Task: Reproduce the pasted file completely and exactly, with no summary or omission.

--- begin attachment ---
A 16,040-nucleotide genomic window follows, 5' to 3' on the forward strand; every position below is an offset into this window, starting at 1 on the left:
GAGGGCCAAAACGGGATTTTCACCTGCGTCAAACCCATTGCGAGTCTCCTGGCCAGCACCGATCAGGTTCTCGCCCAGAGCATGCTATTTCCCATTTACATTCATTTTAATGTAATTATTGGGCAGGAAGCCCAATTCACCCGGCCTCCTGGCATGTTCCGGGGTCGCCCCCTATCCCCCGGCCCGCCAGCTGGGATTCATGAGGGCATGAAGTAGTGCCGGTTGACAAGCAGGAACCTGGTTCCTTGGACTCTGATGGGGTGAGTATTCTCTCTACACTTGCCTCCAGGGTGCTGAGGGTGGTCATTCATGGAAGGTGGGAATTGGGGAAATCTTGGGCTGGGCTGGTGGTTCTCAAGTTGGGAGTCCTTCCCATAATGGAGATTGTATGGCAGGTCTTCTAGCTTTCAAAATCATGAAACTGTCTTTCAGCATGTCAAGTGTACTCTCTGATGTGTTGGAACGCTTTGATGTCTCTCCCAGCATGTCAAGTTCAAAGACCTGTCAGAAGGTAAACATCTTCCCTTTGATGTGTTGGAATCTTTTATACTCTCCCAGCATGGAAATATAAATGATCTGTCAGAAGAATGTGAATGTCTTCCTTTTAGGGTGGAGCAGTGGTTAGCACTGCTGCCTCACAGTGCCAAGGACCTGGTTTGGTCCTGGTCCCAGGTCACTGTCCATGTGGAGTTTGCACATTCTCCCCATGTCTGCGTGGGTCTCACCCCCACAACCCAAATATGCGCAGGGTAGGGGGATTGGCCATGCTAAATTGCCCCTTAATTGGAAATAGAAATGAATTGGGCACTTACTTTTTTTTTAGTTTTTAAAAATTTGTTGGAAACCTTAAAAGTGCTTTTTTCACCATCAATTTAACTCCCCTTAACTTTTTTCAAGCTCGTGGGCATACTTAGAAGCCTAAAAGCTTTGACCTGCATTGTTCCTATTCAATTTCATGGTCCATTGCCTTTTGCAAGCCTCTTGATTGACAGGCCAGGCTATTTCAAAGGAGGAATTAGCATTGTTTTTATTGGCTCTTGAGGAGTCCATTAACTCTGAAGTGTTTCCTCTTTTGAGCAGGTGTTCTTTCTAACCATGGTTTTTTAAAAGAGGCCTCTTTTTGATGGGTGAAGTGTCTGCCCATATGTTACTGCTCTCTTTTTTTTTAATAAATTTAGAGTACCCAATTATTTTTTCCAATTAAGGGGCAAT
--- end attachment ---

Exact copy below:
A 16,040-nucleotide genomic window follows, 5' to 3' on the forward strand; every position below is an offset into this window, starting at 1 on the left:
GAGGGCCAAAACGGGATTTTCACCTGCGTCAAACCCATTGCGAGTCTCCTGGCCAGCACCGATCAGGTTCTCGCCCAGAGCATGCTATTTCCCATTTACATTCATTTTAATGTAATTATTGGGCAGGAAGCCCAATTCACCCGGCCTCCTGGCATGTTCCGGGGTCGCCCCCTATCCCCCGGCCCGCCAGCTGGGATTCATGAGGGCATGAAGTAGTGCCGGTTGACAAGCAGGAACCTGGTTCCTTGGACTCTGATGGGGTGAGTATTCTCTCTACACTTGCCTCCAGGGTGCTGAGGGTGGTCATTCATGGAAGGTGGGAATTGGGGAAATCTTGGGCTGGGCTGGTGGTTCTCAAGTTGGGAGTCCTTCCCATAATGGAGATTGTATGGCAGGTCTTCTAGCTTTCAAAATCATGAAACTGTCTTTCAGCATGTCAAGTGTACTCTCTGATGTGTTGGAACGCTTTGATGTCTCTCCCAGCATGTCAAGTTCAAAGACCTGTCAGAAGGTAAACATCTTCCCTTTGATGTGTTGGAATCTTTTATACTCTCCCAGCATGGAAATATAAATGATCTGTCAGAAGAATGTGAATGTCTTCCTTTTAGGGTGGAGCAGTGGTTAGCACTGCTGCCTCACAGTGCCAAGGACCTGGTTTGGTCCTGGTCCCAGGTCACTGTCCATGTGGAGTTTGCACATTCTCCCCATGTCTGCGTGGGTCTCACCCCCACAACCCAAATATGCGCAGGGTAGGGGGATTGGCCATGCTAAATTGCCCCTTAATTGGAAATAGAAATGAATTGGGCACTTACTTTTTTTTTAGTTTTTAAAAATTTGTTGGAAACCTTAAAAGTGCTTTTTTCACCATCAATTTAACTCCCCTTAACTTTTTTCAAGCTCGTGGGCATACTTAGAAGCCTAAAAGCTTTGACCTGCATTGTTCCTATTCAATTTCATGGTCCATTGCCTTTTGCAAGCCTCTTGATTGACAGGCCAGGCTATTTCAAAGGAGGAATTAGCATTGTTTTTATTGGCTCTTGAGGAGTCCATTAACTCTGAAGTGTTTCCTCTTTTGAGCAGGTGTTCTTTCTAACCATGGTTTTTTAAAAGAGGCCTCTTTTTGATGGGTGAAGTGTCTGCCCATATGTTACTGCTCTCTTTTTTTTTAATAAATTTAGAGTACCCAATTATTTTTTCCAATTAAGGGGCAAT